Firstly, tax and customs administrations, even within one country and sometimes within the same government department, have different approaches: tax administration focuses on intra-group sales’ prices that may be perceived as higher than they should be; whereas customs authorities control imported goods for which prices may be perceived as lower than the market price. While both administrations seek to achieve the same goal (which is arm’s length pricing) revenue interests in the transaction still remain at odds with each other. An arm’s length transaction is one in which the buyers and sellers of a product act independently and have no relationship to each other. The concept of an arm’s length transaction is to ensure that both parties in the deal are acting in their own self interest and are not subject to any pressure or duress from the other party.

Secondly, tax and customs administrations often set rules independently for the same transaction/good. Tax authorities seek conformity with the Organisation for Economic Co-operation and Development (OECD) Transfer Pricing Guidelines which have been largely codified in many countries. This set of rules provides guidance on the application of the arm’s length principle for the valuation of cross-border transactions between associated enterprises, whereas customs authorities conform to Article VII of the General Agreement on Tariffs and Trade (GATT) Valuation Code – currently the World Trade Organization (WTO) Valuation Agreement.

This dichotomy, present in both developed and developing countries, creates a climate of uncertainty and complexity compounded by economic globalisation. It also leads to increases in compliance and implementation costs, absence of flexibility in the conduct of business operations, and creates a significant risk of penalties. Indeed, even when a company complies with both the OECD guidelines/principles and the World Trade Organization (WTO) Valuation Agreement, there is no guarantee that there will not be a dispute between two countries or two administrations in the same country on the determination of the arm’s length price. This means that valuation conflicts can arise not only prior to but also after an audit.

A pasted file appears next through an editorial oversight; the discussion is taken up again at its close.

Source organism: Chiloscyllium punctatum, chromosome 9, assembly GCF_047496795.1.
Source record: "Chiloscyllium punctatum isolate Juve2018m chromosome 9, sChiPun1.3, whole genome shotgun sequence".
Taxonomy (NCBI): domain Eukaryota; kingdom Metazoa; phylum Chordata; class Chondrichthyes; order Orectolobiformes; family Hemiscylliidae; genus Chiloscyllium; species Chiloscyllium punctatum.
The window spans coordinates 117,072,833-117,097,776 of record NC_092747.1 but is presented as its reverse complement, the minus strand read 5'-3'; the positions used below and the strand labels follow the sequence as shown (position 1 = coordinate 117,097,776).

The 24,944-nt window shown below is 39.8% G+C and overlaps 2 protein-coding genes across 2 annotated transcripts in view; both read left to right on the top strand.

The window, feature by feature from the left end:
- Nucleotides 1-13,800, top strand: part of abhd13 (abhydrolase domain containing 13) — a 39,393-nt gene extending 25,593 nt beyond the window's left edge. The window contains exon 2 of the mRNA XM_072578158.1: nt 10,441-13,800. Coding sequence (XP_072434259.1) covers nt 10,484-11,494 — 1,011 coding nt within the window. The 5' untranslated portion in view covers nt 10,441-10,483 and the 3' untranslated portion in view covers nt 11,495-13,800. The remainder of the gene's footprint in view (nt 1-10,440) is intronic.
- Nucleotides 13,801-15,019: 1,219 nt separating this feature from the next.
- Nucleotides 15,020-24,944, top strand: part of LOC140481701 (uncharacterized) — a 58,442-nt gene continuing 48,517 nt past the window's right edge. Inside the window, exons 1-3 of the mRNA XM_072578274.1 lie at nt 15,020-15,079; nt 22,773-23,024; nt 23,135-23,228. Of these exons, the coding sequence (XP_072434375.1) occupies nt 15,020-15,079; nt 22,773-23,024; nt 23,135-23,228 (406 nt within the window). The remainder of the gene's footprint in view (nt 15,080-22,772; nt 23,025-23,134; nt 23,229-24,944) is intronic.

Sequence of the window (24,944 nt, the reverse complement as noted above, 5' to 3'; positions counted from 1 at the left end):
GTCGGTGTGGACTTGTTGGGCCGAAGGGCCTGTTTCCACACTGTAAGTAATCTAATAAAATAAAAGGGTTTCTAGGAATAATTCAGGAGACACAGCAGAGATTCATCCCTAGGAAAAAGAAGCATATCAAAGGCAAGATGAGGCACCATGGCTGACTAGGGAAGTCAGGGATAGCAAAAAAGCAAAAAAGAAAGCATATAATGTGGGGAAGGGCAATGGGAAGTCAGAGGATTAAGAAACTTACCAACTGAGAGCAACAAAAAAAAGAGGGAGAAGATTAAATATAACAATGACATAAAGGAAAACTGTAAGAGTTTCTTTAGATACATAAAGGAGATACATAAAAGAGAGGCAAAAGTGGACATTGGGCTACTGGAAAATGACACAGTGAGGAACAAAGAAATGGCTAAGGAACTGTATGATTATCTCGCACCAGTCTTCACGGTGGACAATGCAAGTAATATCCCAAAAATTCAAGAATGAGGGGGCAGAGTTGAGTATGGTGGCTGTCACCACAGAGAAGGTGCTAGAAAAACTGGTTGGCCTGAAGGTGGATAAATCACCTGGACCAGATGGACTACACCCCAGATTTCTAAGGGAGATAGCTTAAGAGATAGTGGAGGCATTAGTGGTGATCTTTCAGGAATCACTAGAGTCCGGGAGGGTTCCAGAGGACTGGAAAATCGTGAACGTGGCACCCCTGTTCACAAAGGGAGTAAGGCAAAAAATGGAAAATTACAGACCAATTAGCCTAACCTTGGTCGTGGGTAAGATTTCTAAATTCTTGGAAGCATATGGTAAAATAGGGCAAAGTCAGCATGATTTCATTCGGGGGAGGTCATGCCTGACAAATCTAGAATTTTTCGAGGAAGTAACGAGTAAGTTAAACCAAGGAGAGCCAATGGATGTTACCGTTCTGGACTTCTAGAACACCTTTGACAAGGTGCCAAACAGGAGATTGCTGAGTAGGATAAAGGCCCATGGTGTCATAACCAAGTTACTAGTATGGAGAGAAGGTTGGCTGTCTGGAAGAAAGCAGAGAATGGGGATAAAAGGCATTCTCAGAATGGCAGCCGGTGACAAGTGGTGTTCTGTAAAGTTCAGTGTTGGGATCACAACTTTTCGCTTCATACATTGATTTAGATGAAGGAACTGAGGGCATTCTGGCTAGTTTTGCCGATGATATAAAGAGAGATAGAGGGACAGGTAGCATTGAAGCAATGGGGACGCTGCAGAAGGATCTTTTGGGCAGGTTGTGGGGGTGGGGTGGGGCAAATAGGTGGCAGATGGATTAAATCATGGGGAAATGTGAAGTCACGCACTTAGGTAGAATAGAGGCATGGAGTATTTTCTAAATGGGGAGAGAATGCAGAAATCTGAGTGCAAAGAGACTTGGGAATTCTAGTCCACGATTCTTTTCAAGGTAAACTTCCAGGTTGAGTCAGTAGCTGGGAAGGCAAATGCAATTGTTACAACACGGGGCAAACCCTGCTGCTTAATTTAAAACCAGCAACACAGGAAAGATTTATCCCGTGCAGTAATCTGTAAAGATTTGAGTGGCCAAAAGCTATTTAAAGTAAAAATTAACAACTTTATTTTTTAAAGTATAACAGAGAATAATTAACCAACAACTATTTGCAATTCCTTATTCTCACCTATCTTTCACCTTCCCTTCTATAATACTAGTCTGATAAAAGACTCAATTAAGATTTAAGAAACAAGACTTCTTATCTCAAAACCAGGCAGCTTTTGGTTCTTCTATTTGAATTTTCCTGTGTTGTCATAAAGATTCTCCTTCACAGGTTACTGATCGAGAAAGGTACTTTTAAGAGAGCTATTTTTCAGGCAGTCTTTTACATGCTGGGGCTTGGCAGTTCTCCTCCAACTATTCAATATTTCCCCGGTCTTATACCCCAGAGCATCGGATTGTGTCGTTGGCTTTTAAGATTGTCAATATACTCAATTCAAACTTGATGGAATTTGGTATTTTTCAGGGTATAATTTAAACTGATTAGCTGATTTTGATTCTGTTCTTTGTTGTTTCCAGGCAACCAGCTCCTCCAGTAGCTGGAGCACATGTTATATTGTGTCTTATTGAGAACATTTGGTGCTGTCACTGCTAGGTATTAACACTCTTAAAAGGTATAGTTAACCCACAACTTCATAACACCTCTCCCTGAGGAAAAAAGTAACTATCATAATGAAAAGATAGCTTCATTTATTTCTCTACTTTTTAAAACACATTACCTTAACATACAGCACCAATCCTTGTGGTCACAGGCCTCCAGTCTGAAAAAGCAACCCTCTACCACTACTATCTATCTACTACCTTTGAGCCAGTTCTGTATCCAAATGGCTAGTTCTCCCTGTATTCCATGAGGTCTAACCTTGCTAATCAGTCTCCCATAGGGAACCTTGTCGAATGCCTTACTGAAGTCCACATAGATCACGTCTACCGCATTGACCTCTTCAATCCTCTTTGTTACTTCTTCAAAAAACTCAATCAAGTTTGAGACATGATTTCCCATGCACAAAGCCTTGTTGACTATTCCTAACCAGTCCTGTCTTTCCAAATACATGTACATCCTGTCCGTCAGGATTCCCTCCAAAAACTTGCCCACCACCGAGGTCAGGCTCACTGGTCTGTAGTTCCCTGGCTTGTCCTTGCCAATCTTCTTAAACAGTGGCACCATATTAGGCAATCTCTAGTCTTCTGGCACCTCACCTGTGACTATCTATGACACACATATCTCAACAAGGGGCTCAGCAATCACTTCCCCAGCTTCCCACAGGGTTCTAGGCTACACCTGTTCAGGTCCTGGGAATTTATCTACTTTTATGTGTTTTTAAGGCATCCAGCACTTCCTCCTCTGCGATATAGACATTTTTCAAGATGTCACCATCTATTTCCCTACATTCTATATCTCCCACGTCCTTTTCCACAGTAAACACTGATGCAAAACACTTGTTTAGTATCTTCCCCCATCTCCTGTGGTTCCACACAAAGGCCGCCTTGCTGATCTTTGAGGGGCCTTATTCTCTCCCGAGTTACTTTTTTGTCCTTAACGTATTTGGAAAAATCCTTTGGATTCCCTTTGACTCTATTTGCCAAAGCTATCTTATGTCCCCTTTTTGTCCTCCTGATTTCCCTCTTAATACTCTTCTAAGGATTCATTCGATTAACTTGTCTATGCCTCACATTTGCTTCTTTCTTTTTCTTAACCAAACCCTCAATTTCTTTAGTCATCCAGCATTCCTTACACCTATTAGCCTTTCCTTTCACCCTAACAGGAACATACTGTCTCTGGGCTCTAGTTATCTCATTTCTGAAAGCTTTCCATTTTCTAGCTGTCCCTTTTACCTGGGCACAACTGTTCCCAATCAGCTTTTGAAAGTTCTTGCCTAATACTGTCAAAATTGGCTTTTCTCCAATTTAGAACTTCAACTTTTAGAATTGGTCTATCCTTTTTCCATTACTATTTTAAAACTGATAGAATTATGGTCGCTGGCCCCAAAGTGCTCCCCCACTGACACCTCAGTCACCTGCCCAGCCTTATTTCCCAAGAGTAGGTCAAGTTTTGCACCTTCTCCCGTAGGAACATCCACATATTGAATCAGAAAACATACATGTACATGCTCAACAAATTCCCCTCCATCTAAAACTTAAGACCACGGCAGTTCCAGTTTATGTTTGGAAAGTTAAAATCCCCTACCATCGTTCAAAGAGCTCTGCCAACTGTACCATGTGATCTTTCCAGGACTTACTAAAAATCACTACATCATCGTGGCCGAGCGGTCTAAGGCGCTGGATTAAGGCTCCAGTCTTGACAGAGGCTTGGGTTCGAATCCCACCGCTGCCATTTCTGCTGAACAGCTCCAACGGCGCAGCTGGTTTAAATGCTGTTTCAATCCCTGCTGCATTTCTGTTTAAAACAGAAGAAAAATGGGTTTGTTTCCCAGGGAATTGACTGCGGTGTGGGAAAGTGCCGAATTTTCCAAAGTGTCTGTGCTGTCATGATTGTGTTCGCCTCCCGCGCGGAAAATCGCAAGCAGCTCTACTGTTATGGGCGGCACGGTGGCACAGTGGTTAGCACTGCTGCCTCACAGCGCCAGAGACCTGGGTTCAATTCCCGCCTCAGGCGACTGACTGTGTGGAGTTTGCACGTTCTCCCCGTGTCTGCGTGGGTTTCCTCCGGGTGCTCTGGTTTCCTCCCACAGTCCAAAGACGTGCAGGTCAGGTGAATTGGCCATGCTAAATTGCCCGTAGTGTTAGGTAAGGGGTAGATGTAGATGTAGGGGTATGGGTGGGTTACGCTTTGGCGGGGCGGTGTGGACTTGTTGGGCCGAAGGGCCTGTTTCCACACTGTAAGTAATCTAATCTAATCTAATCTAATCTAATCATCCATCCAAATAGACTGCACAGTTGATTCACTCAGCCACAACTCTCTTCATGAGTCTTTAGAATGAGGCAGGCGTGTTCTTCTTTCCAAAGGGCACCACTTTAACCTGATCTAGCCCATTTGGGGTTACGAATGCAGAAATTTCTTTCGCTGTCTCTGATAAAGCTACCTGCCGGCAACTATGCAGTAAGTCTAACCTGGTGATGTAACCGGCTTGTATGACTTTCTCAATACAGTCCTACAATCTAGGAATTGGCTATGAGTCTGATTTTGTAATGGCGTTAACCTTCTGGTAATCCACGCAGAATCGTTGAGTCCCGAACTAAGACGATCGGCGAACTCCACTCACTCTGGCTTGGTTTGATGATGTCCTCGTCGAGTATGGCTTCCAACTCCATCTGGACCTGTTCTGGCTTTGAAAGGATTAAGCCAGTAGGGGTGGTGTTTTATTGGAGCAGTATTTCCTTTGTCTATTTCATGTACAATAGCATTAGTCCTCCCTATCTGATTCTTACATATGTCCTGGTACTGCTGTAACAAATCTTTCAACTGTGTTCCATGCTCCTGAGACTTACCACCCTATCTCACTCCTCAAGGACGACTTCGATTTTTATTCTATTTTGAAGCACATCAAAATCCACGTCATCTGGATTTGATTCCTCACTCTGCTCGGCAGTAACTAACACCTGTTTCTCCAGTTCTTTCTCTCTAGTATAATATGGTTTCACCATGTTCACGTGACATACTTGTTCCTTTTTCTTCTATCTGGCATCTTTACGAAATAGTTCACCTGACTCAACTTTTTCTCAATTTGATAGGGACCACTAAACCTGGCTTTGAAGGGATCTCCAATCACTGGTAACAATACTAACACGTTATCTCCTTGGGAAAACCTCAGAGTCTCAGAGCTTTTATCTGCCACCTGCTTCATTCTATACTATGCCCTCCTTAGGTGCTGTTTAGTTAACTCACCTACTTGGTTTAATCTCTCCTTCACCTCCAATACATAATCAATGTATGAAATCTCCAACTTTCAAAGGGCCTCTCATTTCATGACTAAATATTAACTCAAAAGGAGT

Given that intercompany transactions account for more than 60% of global trade in terms of value, the divergence of customs and transfer pricing valuation presents an obstacle to the liberalisation of trade and inhibits international development for companies of all sizes.

Magellan Logistics can provide advice on this complex subject. So if you are involved in cross-border trade with a related company and have reservations about the legality of your arrangements you should contact Jeff Kershaw at Jeff@maglog.com.au or by telephone on 0418 543 994.

Geelong is the largest regional city in the State of Victoria. Located only 55 minutes from Melbourne, the city is located on the shores of Corio Bay and the region boasts some of the world’s best surf beaches covered by the Surf Coast Shire including the towns of Aireys Inlet, Anglesea, Lorne, Moriac, Torquay and Winchelsea as well as the Bellarine Peninsula.

Geelong-Eastern-Beach-Waterfront-Magellan_Logistics

Geelong’s Eastern beach looking across to the waterfront precinct. (Photograph: Katrina Lawrence)*

 

Looks like an amazing place to live doesn’t it?

Well say hello to local resident Greg Healey, experienced in international freight who excitingly joined the Magellan Logistics’ Business Development team recently. He left the hustle and bustle of busy Melbourne, to raise his family in the friendly community and relaxing surrounds of Geelong over 6 years ago.

With Greg on the ground, not only is he closer than ever to the enviable sea breeze of the coastal region, but he is available to provide valued personal service and develop trusted relationships with Magellan’s locally based current and future clients. His attentive approach is to listen to his customer’s challenges and requirements, which then enables him to explore and provide the most suitable solution to meets his client’s needs.

Greg-Healey-son-fishing-magellan-logistics-geelong

In Greg’s spare time he enjoys spending time at the beach with family and friends. And why wouldn’t you, with that view?

Are you a business within the Geelong area or surrounds and would like to discuss your freight forwarding and customs clearance needs? Contact Greg Healey directly on 0402 775 816 or (+61) 03 8318 9600, or you can reach him by email on greg@maglog.com.au.

* Image source: http://www.workingin-australia.com/